For me personally, I know I’ve disappeared in the Great Basin Desert during times of personal crisis as a way to run from bad behavior while searching for answers to help recover from it. I’ve also sought freedom-seeking thrills only attainable in Nevada borders that range from unbeatable human connection, recreational spectrums beyond my wildest dreams, and even deep spiritual connection. I want to learn and experience it all as a way of immortalizing the stories of the Nevadans before me while adding my own. The common denominator throughout that trajectory? To protect my peace and find myself at once.
But I’m definitely unalone there. This is the narrative for most people I’ve crossed paths with in Nevada to varying degrees—whether it’s weekend voyagers like me, or people who’ve uprooted their lives and made Nevada’s fabulous faraway terrain their home. Most Great Basin believers are searching for their own personal freedoms in one way or another, which can range from anything’s-possible-American-Dreamin’, to hiding from the government or some other sort of enemy, to simply not wanting to be told what to do or how to live their lives from anybody else, or even more drastically, they’re searching for total and complete isolation. In Ronald Bristlewolf’s case, the reasons he decided to disappear in the Nevada desert were all of the above.
Becoming Ronald Bristlewolf, Nevada’s “Homicidal hermit”
From what I can gather from an absolutely erratic array of internet search results, Ronald Gress was always a bit of a misunderstood cat, working a string of odd jobs while trying to stay away from societal norms and everyone else because he knew that was the only way he could survive. He certainly succeeded—that is until a few unlucky souls got a little too close, where he would emerge from his underground 2-room hovel and murder three people in the Black Rock Desert in 1978.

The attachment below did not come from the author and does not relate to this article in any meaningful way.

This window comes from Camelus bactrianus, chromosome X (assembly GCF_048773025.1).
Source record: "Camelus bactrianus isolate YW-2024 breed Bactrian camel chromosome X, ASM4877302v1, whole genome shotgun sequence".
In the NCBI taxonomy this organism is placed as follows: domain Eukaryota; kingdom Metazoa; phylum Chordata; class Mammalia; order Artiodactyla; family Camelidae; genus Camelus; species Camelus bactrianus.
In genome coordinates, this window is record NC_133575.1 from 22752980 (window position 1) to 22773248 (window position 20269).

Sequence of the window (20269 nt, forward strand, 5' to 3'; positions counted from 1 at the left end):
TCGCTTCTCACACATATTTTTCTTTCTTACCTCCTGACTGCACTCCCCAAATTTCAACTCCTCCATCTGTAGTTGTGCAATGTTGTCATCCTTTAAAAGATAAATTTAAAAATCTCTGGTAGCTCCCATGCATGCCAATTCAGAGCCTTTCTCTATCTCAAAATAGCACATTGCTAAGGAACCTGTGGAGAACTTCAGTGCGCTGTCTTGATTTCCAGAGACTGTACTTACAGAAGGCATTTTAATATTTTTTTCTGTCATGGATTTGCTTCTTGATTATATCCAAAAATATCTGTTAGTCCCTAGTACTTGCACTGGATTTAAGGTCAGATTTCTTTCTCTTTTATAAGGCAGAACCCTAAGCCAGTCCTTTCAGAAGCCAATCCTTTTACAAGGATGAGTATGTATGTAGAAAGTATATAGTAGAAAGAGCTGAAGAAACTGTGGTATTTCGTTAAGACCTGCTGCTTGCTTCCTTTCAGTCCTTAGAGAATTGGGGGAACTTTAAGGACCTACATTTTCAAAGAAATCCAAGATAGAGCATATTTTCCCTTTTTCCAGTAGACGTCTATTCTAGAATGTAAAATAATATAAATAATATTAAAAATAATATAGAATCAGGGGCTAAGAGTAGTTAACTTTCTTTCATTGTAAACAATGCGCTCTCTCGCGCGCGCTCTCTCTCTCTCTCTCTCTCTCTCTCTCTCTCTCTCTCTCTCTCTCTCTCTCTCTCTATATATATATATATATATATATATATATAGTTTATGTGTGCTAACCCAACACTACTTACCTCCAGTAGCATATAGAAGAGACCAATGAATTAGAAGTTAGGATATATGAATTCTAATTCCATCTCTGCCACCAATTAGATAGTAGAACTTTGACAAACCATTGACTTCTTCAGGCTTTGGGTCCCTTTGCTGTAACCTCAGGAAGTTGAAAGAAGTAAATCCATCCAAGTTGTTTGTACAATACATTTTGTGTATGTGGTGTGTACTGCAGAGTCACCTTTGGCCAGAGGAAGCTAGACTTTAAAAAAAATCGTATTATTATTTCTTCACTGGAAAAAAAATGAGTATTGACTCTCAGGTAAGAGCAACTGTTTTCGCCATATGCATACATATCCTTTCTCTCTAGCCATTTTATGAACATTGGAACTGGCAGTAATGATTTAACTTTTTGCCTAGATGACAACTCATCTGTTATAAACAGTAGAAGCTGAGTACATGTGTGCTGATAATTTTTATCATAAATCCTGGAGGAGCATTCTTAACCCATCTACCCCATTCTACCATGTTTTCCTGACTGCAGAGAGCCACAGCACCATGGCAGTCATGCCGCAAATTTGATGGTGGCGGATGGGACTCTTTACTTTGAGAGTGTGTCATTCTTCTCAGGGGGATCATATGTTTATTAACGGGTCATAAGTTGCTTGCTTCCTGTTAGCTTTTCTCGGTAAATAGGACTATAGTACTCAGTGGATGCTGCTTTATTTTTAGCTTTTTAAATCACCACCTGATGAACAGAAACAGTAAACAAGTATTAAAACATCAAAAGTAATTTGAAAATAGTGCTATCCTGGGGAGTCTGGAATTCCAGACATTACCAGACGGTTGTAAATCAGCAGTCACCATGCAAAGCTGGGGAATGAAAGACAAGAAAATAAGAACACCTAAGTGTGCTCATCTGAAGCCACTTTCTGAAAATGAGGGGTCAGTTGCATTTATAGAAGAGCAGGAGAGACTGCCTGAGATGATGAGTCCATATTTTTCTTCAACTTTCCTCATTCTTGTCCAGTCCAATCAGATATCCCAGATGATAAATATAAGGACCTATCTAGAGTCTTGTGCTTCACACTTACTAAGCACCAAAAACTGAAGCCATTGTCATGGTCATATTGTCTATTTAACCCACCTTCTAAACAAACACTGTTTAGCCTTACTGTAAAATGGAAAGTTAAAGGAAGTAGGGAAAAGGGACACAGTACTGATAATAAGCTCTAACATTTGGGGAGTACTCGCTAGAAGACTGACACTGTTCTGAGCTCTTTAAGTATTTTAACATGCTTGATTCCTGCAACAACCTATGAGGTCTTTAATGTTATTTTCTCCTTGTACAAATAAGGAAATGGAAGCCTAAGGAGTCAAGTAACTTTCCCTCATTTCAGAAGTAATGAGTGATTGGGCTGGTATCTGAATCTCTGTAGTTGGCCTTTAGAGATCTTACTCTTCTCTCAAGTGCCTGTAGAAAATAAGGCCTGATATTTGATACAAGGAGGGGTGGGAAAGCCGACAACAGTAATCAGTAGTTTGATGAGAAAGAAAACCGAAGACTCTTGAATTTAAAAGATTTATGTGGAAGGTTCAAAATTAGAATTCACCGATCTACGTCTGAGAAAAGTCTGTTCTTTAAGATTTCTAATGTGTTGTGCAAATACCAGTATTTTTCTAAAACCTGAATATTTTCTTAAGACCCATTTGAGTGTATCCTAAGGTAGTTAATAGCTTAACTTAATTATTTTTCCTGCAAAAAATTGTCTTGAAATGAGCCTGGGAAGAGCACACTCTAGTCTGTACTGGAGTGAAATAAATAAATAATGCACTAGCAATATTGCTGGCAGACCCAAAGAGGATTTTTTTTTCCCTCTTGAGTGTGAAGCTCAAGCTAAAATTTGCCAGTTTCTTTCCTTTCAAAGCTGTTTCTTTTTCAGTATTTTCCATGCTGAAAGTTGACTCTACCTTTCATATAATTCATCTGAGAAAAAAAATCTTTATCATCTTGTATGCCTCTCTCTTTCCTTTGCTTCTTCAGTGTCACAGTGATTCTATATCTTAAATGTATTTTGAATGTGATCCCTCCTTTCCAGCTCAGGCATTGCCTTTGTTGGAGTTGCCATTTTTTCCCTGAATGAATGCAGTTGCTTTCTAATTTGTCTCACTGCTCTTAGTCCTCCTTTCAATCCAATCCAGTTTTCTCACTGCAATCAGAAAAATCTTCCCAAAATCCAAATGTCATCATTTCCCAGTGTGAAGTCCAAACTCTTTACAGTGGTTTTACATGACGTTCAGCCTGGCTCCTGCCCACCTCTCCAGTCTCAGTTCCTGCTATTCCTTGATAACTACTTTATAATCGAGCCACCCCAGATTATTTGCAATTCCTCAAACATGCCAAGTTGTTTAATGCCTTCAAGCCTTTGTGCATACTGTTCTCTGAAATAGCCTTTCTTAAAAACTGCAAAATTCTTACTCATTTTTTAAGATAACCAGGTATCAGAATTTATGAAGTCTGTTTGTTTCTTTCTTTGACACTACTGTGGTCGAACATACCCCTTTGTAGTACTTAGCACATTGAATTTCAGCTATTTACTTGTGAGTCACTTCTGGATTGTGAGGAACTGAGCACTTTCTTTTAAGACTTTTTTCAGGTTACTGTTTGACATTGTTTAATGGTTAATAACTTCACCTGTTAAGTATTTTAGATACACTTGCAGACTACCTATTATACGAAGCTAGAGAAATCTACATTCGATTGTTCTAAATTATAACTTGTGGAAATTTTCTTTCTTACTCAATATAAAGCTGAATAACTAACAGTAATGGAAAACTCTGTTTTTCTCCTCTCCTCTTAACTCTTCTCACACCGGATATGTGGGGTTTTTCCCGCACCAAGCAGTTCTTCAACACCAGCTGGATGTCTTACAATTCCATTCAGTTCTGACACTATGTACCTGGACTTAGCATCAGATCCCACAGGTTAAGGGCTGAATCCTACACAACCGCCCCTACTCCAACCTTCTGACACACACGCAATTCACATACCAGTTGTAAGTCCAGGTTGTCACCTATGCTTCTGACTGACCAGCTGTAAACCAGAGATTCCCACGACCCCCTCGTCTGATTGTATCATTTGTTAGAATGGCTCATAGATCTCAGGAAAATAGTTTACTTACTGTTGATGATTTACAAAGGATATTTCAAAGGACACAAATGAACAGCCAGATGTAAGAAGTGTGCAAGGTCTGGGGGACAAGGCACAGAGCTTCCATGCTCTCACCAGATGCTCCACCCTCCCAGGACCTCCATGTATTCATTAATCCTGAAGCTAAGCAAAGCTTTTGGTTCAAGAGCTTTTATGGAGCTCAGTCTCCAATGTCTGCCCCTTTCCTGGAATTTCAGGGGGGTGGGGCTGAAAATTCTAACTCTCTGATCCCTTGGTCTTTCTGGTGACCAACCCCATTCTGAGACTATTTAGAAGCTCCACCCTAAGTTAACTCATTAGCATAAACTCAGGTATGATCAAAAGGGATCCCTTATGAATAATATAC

Ronald Gress had made a life for himself drifting from one abandoned place to another across (think old ghost town ruins and even abandoned cars) the American West, slowly becoming more and more disconnected with reality and conventional society with each move and respective capture. You can get a glimpse of his unfortunate pattern by watching a docuseries-in-progress over on YouTube under the channel Bristlewolf, where (at least as of this writing) a couple of retired Oregon state policemen describe running Gress out of an old abandoned structure for squatting and poaching. Ronald Gress would be captured many times similar in nature to this standoff-style arrest, sent to jail where he was treated with medication and therapy before eventually being discharged on work release.